Bioanalytical Method: Detection of Total Anti-drug Antibodies

Introduction to Anti Drug-Antibody Assay
The total anti-drug antibody(TAb) assays detect the antibodies that are specific to the therapeutic molecules. These assays do not distinguish specific isotypes and detect all classes of antibodies present in the samples. The different platforms have been used for the detection of total antibodies such as bridging antibody assays, indirect ELISA assays, SPR assays, Immuno-PCR assay and most recently mass spectrometric assay. 
Although the detection system varies with different platforms, the detection still relies on the ADA and therapeutic molecules binding and interactions.
A tier-based approach is utilized for detection of ADA that includes
a) Screening Assay
b) Confirmation Assay
c) Titer Assay

a) Screening Assay: The screening assay is designed to detect and distinguish the presence or absence of anti-drug antibodies in the samples. The screening assays involve the incubation of samples with capture and detection reagents. The screening assays utilize the screening cut-point (Ref: Cut Point Page) to identify positive and negative samples. The screen-positive samples are subjected to confirmation assay to determine the specificity.

b) Confirmatory Assay: The confirmatory assays are designed to determine the "true positives" from screen-positive samples. The confirmatory assays are performed with the pre-incubation of samples with the therapeutic molecules. When the true positive samples are incubated with therapeutic molecules are expected to compete and inhibit the assay signals. 
In contrast, when the false positive sample are incubated with therapeutic molecules lacks signal inhibition. The confirmatory assay utilizes a confirmatory cut point which is discussed in further details elsewhere. (Ref: Cut Point Page)

c) Titer Assay: The titer assay is a semi-quantitative measure of the antibodies present in the samples and reported numerically as titer dilution. The accurate quantitative measurement of ADA is not possible due to the lack of the reference standards in the assay, therefore, the semi-quantitative measurement is performed by serially diluting the samples until it reaches the negative (below the titer cut point). The titer values are obtained by the interpolating titer dilution that crosses the cut point.

Bioanalytical Platform and Detection System:
Indirect ELISA/ECL method:
The indirect ELISA method utilizes the capture of antibodies using the drug and detection using the reagent that recognizes all classes of antibodies. The detection reagent may include an equimolar mixture of enzyme-conjugated anti-human IgG, anti-human IgM & anti-human IgE for the ELISA method. The anti-human IgG, anti-human IgM and anti-human IgE bind to the respective isotypes providing total antibody concentration. The characterization of ADA has shown the presence of a higher amount of IgG and IgM and a very low amount of IgE.
Alternatively, the enzyme-conjugated mixture of Protein A, Protein G, and Protein L have also been used for the detection of total antibodies in the sample. The Protein A and Protein G binds to the Fc region of the antibodies and has a high affinity for IgG. The protein L binds to the kappa short-chain region of the antibodies enabling the binding to the most class of antibodies.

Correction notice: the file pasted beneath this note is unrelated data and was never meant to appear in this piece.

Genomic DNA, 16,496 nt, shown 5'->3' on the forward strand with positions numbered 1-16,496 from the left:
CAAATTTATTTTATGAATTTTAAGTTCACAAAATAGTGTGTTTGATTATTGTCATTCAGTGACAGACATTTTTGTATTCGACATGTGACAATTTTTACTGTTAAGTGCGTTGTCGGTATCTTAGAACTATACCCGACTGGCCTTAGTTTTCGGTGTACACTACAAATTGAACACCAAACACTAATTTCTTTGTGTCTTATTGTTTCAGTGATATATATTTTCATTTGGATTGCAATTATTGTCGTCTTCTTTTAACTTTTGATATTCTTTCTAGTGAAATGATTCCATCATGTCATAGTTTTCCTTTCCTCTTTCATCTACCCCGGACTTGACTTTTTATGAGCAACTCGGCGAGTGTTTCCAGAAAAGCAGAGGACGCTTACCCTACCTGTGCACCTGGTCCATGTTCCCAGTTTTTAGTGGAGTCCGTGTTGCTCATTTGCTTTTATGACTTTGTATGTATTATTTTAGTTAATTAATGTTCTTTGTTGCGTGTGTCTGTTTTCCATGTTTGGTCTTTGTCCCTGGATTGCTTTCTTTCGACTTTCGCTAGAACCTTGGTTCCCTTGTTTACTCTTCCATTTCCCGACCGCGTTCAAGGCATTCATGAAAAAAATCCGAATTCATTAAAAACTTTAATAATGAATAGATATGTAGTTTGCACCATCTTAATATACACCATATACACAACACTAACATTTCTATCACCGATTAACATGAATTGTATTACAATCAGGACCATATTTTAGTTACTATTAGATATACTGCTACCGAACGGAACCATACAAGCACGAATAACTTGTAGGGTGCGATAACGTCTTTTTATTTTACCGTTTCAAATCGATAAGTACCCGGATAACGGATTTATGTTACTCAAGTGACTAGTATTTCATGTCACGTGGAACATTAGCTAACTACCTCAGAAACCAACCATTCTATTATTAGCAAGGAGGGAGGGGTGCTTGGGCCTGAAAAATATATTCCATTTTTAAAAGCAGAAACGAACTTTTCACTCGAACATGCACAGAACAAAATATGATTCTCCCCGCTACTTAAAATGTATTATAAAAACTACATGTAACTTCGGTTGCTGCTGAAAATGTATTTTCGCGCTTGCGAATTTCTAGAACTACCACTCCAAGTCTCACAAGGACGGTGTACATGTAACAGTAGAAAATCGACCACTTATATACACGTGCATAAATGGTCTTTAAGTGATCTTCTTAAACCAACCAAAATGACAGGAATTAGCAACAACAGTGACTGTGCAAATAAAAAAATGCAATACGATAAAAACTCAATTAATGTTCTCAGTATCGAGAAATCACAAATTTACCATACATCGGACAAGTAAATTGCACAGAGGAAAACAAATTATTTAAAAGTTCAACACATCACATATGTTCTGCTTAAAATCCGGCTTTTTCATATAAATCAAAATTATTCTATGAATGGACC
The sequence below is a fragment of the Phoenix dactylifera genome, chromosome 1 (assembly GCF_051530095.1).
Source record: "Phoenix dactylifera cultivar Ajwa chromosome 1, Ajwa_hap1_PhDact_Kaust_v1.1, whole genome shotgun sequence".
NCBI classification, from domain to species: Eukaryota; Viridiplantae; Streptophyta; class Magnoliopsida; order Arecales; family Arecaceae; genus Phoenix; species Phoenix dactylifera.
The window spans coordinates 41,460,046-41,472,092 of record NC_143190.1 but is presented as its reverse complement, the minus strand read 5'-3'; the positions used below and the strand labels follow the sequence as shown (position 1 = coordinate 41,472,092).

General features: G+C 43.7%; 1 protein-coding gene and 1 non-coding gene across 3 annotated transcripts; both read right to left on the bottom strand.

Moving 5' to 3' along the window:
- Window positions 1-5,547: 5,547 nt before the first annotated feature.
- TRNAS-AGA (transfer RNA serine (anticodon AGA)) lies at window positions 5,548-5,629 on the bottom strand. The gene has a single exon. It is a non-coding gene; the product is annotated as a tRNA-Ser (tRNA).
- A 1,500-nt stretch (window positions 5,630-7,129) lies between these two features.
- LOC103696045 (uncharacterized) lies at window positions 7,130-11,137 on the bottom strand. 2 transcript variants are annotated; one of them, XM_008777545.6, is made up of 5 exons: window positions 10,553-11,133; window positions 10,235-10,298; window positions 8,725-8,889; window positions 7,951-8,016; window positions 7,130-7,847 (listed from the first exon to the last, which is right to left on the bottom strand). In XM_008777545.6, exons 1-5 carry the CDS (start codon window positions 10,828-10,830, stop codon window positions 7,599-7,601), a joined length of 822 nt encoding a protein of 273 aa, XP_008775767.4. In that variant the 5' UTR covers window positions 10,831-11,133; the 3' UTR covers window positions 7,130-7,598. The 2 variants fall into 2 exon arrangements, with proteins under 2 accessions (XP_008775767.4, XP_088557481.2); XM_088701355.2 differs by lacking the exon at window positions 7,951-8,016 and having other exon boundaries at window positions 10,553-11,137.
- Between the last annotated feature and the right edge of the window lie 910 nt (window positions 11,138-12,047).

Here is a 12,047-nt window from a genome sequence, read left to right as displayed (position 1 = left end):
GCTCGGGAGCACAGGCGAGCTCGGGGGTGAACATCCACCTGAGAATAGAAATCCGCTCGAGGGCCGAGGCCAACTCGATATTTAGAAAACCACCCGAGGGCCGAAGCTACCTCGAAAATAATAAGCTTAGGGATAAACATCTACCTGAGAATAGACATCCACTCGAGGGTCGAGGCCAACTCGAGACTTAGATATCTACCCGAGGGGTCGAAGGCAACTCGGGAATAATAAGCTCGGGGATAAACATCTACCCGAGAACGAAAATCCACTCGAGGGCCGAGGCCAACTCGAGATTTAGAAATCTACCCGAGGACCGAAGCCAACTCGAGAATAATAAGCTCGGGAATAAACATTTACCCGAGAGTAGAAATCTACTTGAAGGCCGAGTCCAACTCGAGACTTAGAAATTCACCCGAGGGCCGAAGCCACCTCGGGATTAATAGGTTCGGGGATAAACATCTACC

Bridging Assay method:
The bridging ELISA/ECL methods are most widely used for the detection of total antibodies in the samples. The bridging assay format utilizes the specific binding of the bivalent/ multivalent antibodies to the drug to detect for capture and detection. In this type of assay, the equimolar concentration of biotinylated drugs and detection component conjugated drugs. 
This method has an advantage over the previous method where only bivalent binding proteins such as antibodies can bind to the drug. Any other monovalent endogenous interfering molecule may not result in positive antibody detection. 
But the caveat with bridging assay is that the multivalent binding proteins do interfere and result in false-positive results. In these scenarios, the further characterization utilizing drug-specific and antibody-specific (Protein A/G) immuno-inhibition provide the confirmation of the antibodies. The principle of ELISA and ECL detection methods are discussed on the page later.

Surface Plasmon Resonance Method:
The surface plasmon resonance method has also been used to detect total antibodies and isotyping. The technology utilizes the principle where the interaction of antigen/antibodies increases the mass on the adsorbed surface of the gold plate SPR chip resulting in a change in the inflection angle of the light which is recorded as a response unit. 
The method enables the detection of low-affinity antibodies which otherwise is not detected by ELISA or ECL methods. It also enables multiplexing including the isotype characterization and epitope mapping, automation and faster turn around.

Detection and Isotype Characterization of Anti-Drug Antibody using SRP (GE Healthcare)

Immuno-PCR Method:
The Immuno-PCR have previously used for the detection of anti-drug antibodies and showed high specificity and sensitivity. The immunoPCR utilizes a similar capture system such as biotinylated proteins and the detection reagent is cross-linked with the DNA probe which undergoes amplification. The presence of antibodies results in the amplification of complementary DNA segments with probes and the signal can be detected quantitative PCR.

A Guide to Immuno-PCR
Detection of ADA using Immuno-PCR